Written By Jackie G, USA
On January 4, 2016, I genuinely thought my life was falling apart. I remember sitting on my couch, alone in my apartment.
Normally, I would have drowned out my feelings with an episode of Friends and a bowl of cereal, but that evening, I just sat there in cold silence. I had been crying for about a week straight, my eyes were puffy, and I could barely see the pages of the journal I was writing in.
I had craved a relationship with my older sister for years, but it wasn’t until a few months prior that the bond was starting to form. Like normal siblings, my sister and I went back and forth with liking each other one day and getting on each other’s nerves the next. Growing up, we had our fair share of conflicts, such as when I made friends with people that my sister didn’t exactly approve of. It didn’t help that we didn’t stay together for a few years when she moved to LA to do music.
But deep down, I never stopped wanting her approval. I think part of the reason I wanted her approval badly was because, in the public’s eye, it seemed like Alex was perfect. It seemed like she had it all together. She was great at school, great at sports, and once her YouTube music career took off, it seemed obvious that her life was going places.
So I was thrilled that after my move to Los Angeles, Alex and I were actually getting to know each other’s hearts for the first time. We were finally learning how to be vulnerable and authentic about our own journeys. It’s not that we didn’t want to share before; I think we just didn’t know what and how exactly to share.
There was not one piece of me that expected a good outcome from revealing my sin to my sister. I genuinely hated who I was for doing it, and I didn’t want to expose myself to her scrutiny. But I felt like the more time I took to tell her the truth, the more I was going to hurt both her and myself.
I didn’t want to wait for another “tomorrow”. I was done waiting. I was done avoiding. I was done hiding from my mistakes. It was time to come to terms with it.
So I got into my car the next morning, blasted “Oceans” by Hillsong to escape my guilt for the moment, and headed straight to my sister’s house. I was going to tell her the truth, but more than that—I was going to tell her goodbye.I took one step into her house and stood there, barely able to articulate my apology and acknowledge how much she was about to hate me for getting romantically involved with her ex-boyfriend. Because I couldn’t get the words out, my sister started guessing. It probably took an hour but when she finally guessed it, I simply nodded.
If you’ve ever experienced grace before—not just knowing what it means, but being shown it firsthand—then you’ll understand how I felt the moment Alex responded to me. All she did was to tell me that she loved me and forgave me. That’s when I told her the whole story—the words that I was so scared of. The words that I thought defined my very being. The words that I was fully prepared to hide for the rest of my life.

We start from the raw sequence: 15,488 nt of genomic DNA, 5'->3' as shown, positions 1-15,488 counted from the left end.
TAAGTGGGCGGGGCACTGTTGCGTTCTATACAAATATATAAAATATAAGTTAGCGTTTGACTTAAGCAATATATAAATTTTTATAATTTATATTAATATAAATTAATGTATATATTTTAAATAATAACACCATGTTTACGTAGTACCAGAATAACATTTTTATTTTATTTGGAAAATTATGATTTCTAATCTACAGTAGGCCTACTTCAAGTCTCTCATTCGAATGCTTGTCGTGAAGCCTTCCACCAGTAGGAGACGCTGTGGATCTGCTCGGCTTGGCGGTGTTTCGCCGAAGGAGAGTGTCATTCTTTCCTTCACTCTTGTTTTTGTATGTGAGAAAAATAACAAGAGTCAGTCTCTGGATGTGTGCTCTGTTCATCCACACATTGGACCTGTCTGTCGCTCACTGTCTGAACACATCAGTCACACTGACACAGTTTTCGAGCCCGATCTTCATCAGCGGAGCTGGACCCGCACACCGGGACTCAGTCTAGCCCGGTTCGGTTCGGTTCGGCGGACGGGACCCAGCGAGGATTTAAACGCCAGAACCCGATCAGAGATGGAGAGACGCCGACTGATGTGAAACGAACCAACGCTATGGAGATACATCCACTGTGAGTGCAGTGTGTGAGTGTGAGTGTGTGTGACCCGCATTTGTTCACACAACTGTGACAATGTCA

Think about the worst thing you’ve ever done, carrying on with it for years, then being completely forgiven and having your slate wiped clean for no logical reason at all. Think about the one person you’re most scared of if he or she were to find out the truth, then having them find out and still love you anyway. Think of that person knowing how broken and shattered you are, and hugging you and loving you anyway. That’s the living definition of grace. That’s the heart of Jesus.
Going on this journey of healing, of reflecting on my past and bringing it to light for others to see, is the greatest experience I’ve ever had. I’m not saying that it’s a joy to feel guilt and make mistakes. But going through it has changed my life.
That said, confessing my mistakes to my sister is not the solution to being forgiven.
Up until the morning of January 5, 2016, I had been under the impression that my sister’s choice to forgive me would decide who I was. In other words, I was making my sister my god. My sister is pretty cool and everything, but in no way should she or any human being ever have that kind of authority over someone’s life. If I had given her the power to truly release me, what would have happened if she didn’t? What would have happened if we didn’t have a relationship afterwards? Would it have meant that I would not have been forgiven?
I fully understand that I have a responsibility to confess where I’m wrong when I’ve hurt someone. But the heart of the matter is that I never actually needed my sister’s forgiveness to be free. Yes, I know that telling her was the right decision, but I also realize that if I had told her and she chose not to forgive me, I would still be forgiven and free. I wouldn’t be condemned, I wouldn’t be trash, I wouldn’t be any of those shameful things that I thought I was.
My sister loving and forgiving me is a beautiful thing that I’m very grateful for. And I’m even more grateful for the grace of God. It blows my mind knowing that He gave me the opportunity to walk in freedom when I repented my sins before Him. Jesus has set me free from sin (John 8:36); shame has no power over me.
Knowing that God, the creator of the world, the all-perfect being who knows every mistake and thought we’ve ever had, loves us more deeply than our tiny human brains will ever be able to fully understand, is a pretty big deal. God doesn’t love a version of ourselves that we feel safe bringing to the table; He loves everything. He loves the cracks, the stains—all of it. That’s a pretty big deal.
My story is proof that we can be free.